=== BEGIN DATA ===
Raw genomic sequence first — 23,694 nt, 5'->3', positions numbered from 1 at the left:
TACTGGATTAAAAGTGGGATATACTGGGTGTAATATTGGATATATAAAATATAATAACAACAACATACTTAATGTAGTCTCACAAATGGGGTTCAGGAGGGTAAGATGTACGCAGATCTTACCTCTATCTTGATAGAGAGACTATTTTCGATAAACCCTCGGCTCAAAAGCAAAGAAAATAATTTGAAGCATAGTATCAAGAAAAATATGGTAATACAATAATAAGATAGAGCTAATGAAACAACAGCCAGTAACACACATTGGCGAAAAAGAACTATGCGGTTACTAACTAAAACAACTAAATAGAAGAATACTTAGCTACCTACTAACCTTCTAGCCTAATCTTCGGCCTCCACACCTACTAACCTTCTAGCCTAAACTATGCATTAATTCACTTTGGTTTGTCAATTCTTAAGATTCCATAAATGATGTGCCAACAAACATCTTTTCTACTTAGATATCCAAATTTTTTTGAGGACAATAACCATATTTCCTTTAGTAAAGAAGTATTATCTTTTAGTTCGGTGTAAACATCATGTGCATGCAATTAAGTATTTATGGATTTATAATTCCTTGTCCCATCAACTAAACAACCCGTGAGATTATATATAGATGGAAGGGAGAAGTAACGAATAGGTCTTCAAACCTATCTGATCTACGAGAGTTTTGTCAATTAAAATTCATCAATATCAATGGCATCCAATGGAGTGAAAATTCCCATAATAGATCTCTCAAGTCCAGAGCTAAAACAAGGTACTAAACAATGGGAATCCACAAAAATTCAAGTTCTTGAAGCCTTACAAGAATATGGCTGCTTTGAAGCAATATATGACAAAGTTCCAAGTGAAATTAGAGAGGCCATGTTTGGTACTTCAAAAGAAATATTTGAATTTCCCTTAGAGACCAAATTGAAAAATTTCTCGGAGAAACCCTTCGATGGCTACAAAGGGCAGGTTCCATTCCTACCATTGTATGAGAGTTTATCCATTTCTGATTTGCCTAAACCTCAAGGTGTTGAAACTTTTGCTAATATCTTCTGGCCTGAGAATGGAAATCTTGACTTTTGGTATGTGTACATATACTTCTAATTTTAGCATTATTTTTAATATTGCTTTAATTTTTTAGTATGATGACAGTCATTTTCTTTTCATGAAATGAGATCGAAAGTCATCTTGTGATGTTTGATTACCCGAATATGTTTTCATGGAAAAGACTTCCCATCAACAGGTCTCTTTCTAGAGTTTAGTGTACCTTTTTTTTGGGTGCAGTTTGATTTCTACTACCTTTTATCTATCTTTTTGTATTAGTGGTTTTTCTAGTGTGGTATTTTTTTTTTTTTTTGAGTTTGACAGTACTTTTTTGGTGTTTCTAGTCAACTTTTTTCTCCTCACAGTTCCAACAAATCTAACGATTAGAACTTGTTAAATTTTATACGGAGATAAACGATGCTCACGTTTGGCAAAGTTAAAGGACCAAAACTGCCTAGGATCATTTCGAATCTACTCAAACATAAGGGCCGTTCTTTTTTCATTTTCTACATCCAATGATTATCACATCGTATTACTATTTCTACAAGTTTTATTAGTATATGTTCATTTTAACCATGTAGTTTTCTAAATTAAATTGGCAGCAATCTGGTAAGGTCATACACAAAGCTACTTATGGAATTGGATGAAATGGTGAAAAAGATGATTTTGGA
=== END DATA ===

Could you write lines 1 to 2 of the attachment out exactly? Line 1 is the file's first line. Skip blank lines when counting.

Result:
Raw genomic sequence first — 23,694 nt, 5'->3', positions numbered from 1 at the left:
TACTGGATTAAAAGTGGGATATACTGGGTGTAATATTGGATATATAAAATATAATAACAACAACATACTTAATGTAGTCTCACAAATGGGGTTCAGGAGGGTAAGATGTACGCAGATCTTACCTCTATCTTGATAGAGAGACTATTTTCGATAAACCCTCGGCTCAAAAGCAAAGAAAATAATTTGAAGCATAGTATCAAGAAAAATATGGTAATACAATAATAAGATAGAGCTAATGAAACAACAGCCAGTAACACACATTGGCGAAAAAGAACTATGCGGTTACTAACTAAAACAACTAAATAGAAGAATACTTAGCTACCTACTAACCTTCTAGCCTAATCTTCGGCCTCCACACCTACTAACCTTCTAGCCTAAACTATGCATTAATTCACTTTGGTTTGTCAATTCTTAAGATTCCATAAATGATGTGCCAACAAACATCTTTTCTACTTAGATATCCAAATTTTTTTGAGGACAATAACCATATTTCCTTTAGTAAAGAAGTATTATCTTTTAGTTCGGTGTAAACATCATGTGCATGCAATTAAGTATTTATGGATTTATAATTCCTTGTCCCATCAACTAAACAACCCGTGAGATTATATATAGATGGAAGGGAGAAGTAACGAATAGGTCTTCAAACCTATCTGATCTACGAGAGTTTTGTCAATTAAAATTCATCAATATCAATGGCATCCAATGGAGTGAAAATTCCCATAATAGATCTCTCAAGTCCAGAGCTAAAACAAGGTACTAAACAATGGGAATCCACAAAAATTCAAGTTCTTGAAGCCTTACAAGAATATGGCTGCTTTGAAGCAATATATGACAAAGTTCCAAGTGAAATTAGAGAGGCCATGTTTGGTACTTCAAAAGAAATATTTGAATTTCCCTTAGAGACCAAATTGAAAAATTTCTCGGAGAAACCCTTCGATGGCTACAAAGGGCAGGTTCCATTCCTACCATTGTATGAGAGTTTATCCATTTCTGATTTGCCTAAACCTCAAGGTGTTGAAACTTTTGCTAATATCTTCTGGCCTGAGAATGGAAATCTTGACTTTTGGTATGTGTACATATACTTCTAATTTTAGCATTATTTTTAATATTGCTTTAATTTTTTAGTATGATGACAGTCATTTTCTTTTCATGAAATGAGATCGAAAGTCATCTTGTGATGTTTGATTACCCGAATATGTTTTCATGGAAAAGACTTCCCATCAACAGGTCTCTTTCTAGAGTTTAGTGTACCTTTTTTTTGGGTGCAGTTTGATTTCTACTACCTTTTATCTATCTTTTTGTATTAGTGGTTTTTCTAGTGTGGTATTTTTTTTTTTTTTTGAGTTTGACAGTACTTTTTTGGTGTTTCTAGTCAACTTTTTTCTCCTCACAGTTCCAACAAATCTAACGATTAGAACTTGTTAAATTTTATACGGAGATAAACGATGCTCACGTTTGGCAAAGTTAAAGGACCAAAACTGCCTAGGATCATTTCGAATCTACTCAAACATAAGGGCCGTTCTTTTTTCATTTTCTACATCCAATGATTATCACATCGTATTACTATTTCTACAAGTTTTATTAGTATATGTTCATTTTAACCATGTAGTTTTCTAAATTAAATTGGCAGCAATCTGGTAAGGTCATACACAAAGCTACTTATGGAATTGGATGAAATGGTGAAAAAGATGATTTTGGA